• Bring your elbows to the sides of your torso, so that your upper arms are parallel to the floor and as close to your body as possible, and your forearms are pointing down toward the floor.
  • Without moving your elbows, use your triceps to straighten your arms and bring your forearms parallel to the floor.
  • Keeping your elbows still, slowly curl the weights back in toward the armpits.

5. Up-on-Toes Squat Push Press

 

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  • Stand holding a dumbbell in each hand, slightly in front of your chest at shoulder height, with your elbows by your sides and palms facing forward.
  • Keeping your body weight in your heels, push your hips backward and bend your knees to lower into a squat. Keep your torso as upright as possible and do not allow the dumbbells to move from their initial position.
  • Extend your legs to rise from the squat and immediately press the dumbbells overhead with an explosive motion, coming up on your toes. At the top of the movement, your arms should be fully extended and the dumbbells should be directly over your shoulders.
  • Then lower into a squat as you return the weights to their starting position at shoulder height.

6. Quarter-Squat Jump With Raise to Armpit

 

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  • Standing with your feet at hip width, hold a dumbbell in each hand at your side with your palms facing inward.
  • Slightly push your hips back and bend your knees, lowering to about a quarter of a squat. Your body weight should be between the balls of your feet and your heels. Keep your torso as upright as possible.
  • Push off the balls of your feet to perform a short jump. At the same time, pull the dumbbells toward your armpits. Your elbows should point backward and your palms should face the sides of your body throughout the movement.
  • Softly land on the balls of your feet in the quarter-squat position, lowering the weights to your sides as you land.

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Nicole Radziszewski is a writer and personal trainer in River Forest, Ill. She blogs at www.nicoleradz.com.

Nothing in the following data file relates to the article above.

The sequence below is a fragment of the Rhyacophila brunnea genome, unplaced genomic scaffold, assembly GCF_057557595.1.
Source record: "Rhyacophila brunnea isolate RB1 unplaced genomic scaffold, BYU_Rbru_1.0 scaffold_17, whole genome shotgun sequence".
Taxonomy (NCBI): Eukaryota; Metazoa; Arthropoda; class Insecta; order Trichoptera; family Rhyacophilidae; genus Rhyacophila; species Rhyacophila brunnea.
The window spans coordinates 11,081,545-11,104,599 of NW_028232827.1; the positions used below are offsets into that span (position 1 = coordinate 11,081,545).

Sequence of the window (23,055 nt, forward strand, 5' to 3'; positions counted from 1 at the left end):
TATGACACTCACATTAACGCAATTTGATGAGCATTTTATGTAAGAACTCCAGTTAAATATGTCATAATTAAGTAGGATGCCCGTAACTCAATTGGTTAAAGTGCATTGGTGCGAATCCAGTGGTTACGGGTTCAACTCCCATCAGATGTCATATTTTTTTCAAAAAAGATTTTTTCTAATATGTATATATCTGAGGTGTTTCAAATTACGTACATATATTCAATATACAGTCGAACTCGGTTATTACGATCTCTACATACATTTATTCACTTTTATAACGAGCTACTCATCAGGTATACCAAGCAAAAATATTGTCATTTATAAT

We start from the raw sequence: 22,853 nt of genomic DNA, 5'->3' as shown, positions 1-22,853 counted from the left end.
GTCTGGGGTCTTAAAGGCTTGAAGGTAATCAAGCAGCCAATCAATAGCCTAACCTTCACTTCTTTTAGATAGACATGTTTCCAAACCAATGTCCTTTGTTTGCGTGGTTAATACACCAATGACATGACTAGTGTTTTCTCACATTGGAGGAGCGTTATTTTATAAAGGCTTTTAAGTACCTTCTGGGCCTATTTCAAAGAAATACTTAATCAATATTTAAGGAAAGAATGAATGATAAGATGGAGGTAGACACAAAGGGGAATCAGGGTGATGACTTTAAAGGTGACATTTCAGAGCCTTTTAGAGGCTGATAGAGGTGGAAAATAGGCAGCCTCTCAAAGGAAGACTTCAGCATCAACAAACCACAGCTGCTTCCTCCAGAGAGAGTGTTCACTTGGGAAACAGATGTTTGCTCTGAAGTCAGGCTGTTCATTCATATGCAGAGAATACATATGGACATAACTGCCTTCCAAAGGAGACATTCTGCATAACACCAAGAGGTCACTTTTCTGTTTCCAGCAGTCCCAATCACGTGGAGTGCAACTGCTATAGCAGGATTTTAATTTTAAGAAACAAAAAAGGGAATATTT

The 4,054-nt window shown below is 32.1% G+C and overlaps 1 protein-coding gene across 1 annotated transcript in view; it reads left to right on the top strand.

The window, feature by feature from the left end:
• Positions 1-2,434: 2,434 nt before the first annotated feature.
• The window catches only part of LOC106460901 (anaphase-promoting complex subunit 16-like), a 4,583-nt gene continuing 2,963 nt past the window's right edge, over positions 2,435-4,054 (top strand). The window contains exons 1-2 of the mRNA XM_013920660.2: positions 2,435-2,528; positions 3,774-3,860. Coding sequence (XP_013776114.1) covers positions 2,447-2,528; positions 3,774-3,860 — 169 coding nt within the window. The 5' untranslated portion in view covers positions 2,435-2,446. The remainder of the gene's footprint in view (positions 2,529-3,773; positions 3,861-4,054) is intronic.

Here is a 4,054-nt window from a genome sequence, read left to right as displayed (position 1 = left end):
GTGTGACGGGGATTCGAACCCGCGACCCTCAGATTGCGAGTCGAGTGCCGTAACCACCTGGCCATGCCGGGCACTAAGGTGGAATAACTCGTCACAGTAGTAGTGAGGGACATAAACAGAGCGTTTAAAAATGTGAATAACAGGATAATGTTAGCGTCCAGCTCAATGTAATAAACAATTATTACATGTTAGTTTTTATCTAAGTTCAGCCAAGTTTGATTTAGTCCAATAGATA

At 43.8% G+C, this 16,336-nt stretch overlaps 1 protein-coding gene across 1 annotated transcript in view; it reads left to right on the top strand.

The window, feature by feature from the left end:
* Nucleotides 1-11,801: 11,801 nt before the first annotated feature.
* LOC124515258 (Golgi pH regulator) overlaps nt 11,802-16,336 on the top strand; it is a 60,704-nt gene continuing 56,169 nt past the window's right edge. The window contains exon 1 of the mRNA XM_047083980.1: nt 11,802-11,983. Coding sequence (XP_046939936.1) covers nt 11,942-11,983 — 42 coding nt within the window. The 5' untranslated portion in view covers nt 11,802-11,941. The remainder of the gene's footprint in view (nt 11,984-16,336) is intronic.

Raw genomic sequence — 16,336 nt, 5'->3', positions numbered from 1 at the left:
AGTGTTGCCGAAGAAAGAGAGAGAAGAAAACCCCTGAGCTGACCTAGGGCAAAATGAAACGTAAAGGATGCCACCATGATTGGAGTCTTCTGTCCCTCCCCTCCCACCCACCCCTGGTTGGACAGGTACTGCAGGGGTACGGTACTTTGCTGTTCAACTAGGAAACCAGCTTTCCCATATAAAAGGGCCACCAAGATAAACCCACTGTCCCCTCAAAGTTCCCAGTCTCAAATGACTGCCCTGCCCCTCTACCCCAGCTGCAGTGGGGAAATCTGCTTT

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6 Comment to A Smart Dumbbell Complex

  • Elizabeth Rhymer says:

    I subscribe to the print magazine. In this article in the magazine it says “Video Extra!” to see a demo of the exercises. However, the URL given, elmag.com/dbcomplex/video brings me to this page and I see no video here. It’s just the same article as in the magazine. Please tell me where the video is.

    Thank you!

  • Jack Brown says:

    Yeah this is the one I was looking for. Can you suggest me some exercises for thighs and calves using dumbbells ?

    Jake Brown | Content Manager
    Anabolic2buyuk.com

  • tom says:

    Thats pretty weak, good if I live in a 3ft. bubble, good for life if you took this in 3 dimension, on the uprows if you have healthy shoulders and your elbows do not travel higher then shoulder, you should be okay. You can go higher and you can probably do them but in the long term its not a healthy pattern for the shoulders

  • Anonie says:

    This is dumb. Trying to do an exercise at a five rep max is a great, GREAT way to get injured.

  • D says:

    Thank you for this great set of exercises. Can you (or anyone) address the upright rows? I’ve read that they’re one of the exercises you should never do because of injury potential. My shoulders are healthy and I’d like to keep them that way.
    Thanks!
    ~D